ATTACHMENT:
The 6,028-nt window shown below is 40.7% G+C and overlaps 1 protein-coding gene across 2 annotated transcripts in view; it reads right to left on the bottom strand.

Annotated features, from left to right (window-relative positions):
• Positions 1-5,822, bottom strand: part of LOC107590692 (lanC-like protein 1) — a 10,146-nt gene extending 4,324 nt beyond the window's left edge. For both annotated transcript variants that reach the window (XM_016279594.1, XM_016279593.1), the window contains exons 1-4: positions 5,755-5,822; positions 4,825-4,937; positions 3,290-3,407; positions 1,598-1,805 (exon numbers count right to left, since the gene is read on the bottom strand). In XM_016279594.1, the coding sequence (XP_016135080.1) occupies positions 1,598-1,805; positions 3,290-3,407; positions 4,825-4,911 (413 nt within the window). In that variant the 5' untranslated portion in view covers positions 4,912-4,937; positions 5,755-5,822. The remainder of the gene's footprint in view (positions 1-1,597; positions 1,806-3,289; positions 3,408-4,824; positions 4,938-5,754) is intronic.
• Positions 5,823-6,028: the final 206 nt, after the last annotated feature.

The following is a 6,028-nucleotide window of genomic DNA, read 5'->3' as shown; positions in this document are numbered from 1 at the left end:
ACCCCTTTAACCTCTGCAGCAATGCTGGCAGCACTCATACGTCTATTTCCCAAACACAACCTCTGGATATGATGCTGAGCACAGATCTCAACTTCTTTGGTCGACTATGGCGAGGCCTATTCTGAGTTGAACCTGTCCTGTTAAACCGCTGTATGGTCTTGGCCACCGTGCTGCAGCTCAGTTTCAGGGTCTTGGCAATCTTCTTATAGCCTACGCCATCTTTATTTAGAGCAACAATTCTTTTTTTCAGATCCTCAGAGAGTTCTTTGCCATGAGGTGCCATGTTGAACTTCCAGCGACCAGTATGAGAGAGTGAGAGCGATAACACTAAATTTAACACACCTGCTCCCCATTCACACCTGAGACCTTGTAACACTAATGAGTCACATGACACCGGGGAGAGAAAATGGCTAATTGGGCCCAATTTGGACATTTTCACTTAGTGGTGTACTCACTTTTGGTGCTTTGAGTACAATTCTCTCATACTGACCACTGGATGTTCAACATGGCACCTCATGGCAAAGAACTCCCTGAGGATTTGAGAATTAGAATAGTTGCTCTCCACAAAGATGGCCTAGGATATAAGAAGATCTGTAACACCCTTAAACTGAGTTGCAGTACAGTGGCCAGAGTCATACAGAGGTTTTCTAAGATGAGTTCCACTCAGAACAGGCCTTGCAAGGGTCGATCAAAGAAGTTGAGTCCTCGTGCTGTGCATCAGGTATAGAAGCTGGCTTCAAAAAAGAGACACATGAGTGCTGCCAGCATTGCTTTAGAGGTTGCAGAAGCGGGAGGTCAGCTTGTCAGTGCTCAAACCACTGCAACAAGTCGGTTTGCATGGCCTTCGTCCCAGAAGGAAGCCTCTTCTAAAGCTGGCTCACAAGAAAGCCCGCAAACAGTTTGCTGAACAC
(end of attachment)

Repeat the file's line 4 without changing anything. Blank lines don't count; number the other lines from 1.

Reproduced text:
• Positions 5,823-6,028: the final 206 nt, after the last annotated feature.